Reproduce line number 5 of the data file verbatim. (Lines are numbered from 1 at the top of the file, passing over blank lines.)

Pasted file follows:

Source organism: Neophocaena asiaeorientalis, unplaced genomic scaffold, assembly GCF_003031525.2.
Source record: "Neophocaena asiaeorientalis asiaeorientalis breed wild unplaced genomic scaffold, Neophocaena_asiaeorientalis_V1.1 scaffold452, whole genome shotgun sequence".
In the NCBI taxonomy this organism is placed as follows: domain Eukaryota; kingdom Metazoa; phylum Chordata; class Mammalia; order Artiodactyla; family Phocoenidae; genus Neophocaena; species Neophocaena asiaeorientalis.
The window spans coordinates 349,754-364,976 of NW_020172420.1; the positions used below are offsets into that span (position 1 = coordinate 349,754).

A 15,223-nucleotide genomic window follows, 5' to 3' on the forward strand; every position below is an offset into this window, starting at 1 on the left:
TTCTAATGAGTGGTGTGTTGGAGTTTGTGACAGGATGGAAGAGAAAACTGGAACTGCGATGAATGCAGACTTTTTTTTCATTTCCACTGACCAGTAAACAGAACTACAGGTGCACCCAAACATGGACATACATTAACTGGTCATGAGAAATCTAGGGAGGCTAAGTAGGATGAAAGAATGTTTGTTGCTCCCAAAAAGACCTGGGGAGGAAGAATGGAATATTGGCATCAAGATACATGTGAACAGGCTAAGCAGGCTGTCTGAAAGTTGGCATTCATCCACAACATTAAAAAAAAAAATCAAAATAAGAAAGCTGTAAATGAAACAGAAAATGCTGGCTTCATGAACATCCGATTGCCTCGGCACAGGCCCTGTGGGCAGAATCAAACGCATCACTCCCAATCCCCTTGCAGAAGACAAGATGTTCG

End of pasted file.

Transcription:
A 15,223-nucleotide genomic window follows, 5' to 3' on the forward strand; every position below is an offset into this window, starting at 1 on the left: